Logo for the blog. On the right there is a cut-out circle of a drawing. The drawing is of different kinds of rocks in small horizontal sections piled on top of one another. On the left text reads: "Beneath Your Feet. A Geoscience Blog."

What’s Next?

We are always looking for new and fun ways to showcase geoscience. We are currently developing a new product called Geotrails. Each Geotrail will take place along a hiking path such as the Bruce Trail, which runs along the Niagara Escarpment in southwestern Ontario. They will be manageable hikes that can be completed in 1-4 hours. The accompanying online resources will identify, explain, and document the relevant geological outcrops and features along the path.

In addition to Geotrails, we are continuing development on our newest product, Urban Geotrails. Similar to Geotrails, they are walkable tours, but will instead highlight the geological relevance of a collection of buildings in a city or town. Our first Urban Geotrail is the University of Toronto Urban Geotrail, which is a tour of six buildings on the University of Toronto campus. Look for more Urban Geotrails in Toronto and other cities in the future!

A screenshot of a header image on a webpage. There are 9 vertical rectangles with different images of buildings on the University of Toronto campus. The middle rectangle has text that reads: "Urban Geotrail. University of Toronto Campus, Part 1."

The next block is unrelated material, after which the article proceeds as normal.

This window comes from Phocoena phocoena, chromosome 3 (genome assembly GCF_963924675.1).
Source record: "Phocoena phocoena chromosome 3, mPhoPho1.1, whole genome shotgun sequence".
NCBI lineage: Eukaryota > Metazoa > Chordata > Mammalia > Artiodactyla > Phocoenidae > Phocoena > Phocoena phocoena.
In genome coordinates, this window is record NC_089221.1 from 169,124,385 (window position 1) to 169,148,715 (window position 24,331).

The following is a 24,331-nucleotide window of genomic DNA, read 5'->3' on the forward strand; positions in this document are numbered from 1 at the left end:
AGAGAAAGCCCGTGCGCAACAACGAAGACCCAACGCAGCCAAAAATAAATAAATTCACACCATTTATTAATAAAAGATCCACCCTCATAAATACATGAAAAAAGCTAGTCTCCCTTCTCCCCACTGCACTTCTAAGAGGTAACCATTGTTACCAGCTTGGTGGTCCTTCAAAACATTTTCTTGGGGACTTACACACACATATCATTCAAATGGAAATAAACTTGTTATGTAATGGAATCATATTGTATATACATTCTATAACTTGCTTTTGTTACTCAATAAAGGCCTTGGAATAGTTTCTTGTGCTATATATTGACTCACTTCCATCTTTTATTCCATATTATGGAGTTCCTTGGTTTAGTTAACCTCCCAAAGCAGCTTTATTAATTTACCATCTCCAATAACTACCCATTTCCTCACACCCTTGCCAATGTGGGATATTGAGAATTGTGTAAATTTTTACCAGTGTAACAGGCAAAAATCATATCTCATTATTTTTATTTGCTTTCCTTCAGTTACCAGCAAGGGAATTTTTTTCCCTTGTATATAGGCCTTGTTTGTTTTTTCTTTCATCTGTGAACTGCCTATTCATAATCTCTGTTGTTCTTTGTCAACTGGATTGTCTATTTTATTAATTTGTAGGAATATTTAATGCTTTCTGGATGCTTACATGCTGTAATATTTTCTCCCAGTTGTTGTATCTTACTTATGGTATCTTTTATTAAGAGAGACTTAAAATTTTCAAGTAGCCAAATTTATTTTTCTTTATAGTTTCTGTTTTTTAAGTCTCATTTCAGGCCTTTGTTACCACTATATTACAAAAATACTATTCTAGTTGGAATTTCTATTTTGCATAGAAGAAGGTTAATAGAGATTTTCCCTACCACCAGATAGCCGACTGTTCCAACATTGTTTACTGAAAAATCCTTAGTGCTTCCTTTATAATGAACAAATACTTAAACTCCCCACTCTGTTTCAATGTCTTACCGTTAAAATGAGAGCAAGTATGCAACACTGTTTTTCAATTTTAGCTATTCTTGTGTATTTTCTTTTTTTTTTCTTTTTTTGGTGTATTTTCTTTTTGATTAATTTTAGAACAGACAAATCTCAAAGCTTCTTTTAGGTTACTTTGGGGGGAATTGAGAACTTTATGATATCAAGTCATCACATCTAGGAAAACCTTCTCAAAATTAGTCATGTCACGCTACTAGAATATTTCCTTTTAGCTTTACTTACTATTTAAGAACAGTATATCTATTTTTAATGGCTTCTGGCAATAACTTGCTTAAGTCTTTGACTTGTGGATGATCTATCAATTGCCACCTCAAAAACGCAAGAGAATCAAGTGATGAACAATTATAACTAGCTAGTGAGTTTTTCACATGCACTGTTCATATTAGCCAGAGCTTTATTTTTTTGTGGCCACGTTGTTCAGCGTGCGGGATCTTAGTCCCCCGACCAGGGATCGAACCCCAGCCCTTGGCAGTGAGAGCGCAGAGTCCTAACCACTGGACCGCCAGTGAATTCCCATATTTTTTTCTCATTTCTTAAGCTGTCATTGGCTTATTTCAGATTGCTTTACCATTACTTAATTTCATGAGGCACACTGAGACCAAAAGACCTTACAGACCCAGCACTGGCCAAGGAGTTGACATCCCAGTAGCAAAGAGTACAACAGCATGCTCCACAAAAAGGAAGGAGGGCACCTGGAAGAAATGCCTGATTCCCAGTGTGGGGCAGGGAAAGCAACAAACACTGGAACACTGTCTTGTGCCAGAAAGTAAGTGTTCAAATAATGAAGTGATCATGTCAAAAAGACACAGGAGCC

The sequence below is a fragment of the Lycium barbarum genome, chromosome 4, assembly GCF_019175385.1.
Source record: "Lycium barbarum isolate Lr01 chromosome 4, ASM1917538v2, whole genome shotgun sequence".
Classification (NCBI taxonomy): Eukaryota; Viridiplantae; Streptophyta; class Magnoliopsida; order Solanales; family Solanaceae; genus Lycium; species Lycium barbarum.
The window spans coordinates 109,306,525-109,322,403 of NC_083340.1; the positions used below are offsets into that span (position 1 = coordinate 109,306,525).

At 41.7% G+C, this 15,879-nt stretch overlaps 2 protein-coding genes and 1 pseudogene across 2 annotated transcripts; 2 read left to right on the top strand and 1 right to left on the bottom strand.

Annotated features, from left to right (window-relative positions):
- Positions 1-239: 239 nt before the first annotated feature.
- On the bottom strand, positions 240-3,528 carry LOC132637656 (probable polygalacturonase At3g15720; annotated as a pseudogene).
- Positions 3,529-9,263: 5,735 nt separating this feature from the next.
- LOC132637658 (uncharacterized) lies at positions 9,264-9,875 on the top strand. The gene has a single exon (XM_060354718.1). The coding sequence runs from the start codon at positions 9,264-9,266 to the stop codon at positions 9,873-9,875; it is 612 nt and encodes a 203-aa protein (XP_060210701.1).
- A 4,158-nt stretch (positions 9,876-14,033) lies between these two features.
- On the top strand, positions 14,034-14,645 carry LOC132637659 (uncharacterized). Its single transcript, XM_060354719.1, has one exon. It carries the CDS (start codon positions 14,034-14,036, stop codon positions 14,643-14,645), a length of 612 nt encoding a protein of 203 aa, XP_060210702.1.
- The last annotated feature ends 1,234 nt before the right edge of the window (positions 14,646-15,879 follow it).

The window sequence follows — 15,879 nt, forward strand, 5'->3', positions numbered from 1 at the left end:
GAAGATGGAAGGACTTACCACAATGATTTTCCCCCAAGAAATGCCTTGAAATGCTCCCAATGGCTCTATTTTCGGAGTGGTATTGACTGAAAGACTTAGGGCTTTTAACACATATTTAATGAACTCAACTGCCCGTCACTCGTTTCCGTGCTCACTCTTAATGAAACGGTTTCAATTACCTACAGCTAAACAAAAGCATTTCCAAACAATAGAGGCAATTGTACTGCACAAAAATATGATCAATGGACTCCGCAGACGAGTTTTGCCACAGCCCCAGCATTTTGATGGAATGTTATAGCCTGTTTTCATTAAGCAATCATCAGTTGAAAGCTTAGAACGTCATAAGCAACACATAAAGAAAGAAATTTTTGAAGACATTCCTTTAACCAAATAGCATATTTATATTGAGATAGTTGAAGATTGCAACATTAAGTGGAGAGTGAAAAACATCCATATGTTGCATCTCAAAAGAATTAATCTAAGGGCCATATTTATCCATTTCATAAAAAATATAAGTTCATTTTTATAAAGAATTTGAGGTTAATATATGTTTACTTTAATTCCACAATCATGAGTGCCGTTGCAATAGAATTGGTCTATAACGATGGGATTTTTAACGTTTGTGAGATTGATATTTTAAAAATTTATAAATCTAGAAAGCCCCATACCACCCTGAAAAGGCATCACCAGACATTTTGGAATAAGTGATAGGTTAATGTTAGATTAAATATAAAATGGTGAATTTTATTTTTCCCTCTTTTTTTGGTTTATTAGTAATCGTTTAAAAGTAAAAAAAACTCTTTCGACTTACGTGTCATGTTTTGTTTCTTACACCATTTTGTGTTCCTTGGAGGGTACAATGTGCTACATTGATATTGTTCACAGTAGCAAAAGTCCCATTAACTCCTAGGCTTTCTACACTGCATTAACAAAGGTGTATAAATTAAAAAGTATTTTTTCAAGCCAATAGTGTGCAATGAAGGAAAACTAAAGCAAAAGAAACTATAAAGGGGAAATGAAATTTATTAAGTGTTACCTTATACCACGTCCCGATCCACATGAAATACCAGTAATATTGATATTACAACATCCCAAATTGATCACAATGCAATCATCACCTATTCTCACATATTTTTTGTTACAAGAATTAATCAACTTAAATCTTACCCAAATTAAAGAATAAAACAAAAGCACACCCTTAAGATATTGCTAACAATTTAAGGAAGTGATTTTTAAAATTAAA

This year also marks the beginning of a partnership between the APGO Education Foundation (APGOEF) and the Niagara Peninsula Aspiring Global Geopark (NPAGG). The NPAGG is on track to become Canada’s next UNESCO Global Geopark in 2023. This designation will help promote sustainable and eco-friendly tourism in the Niagara area and ensure that this unique area is around for future generations. The APGOEF is set to start development of a series of ESRI-based Story Maps that will showcase the geological history of each Geosite identified by NPAGG.

We’ve come a long way in the past five years. From one virtual field trip and one Geovideo, to a multi-platform collection of products, we are proud to document Ontario’s beautiful geology one rock at a time. We hope you come back time and again to keep learning!

Deana Schwarz's profile photo

Deana Schwarz, P.Geo., is the Manager of Public Education Programs at She has Bachelor degrees in Geology and Biology, an M.Sc. in Geology, and a Ph.D. in Geology from the University of Western Ontario.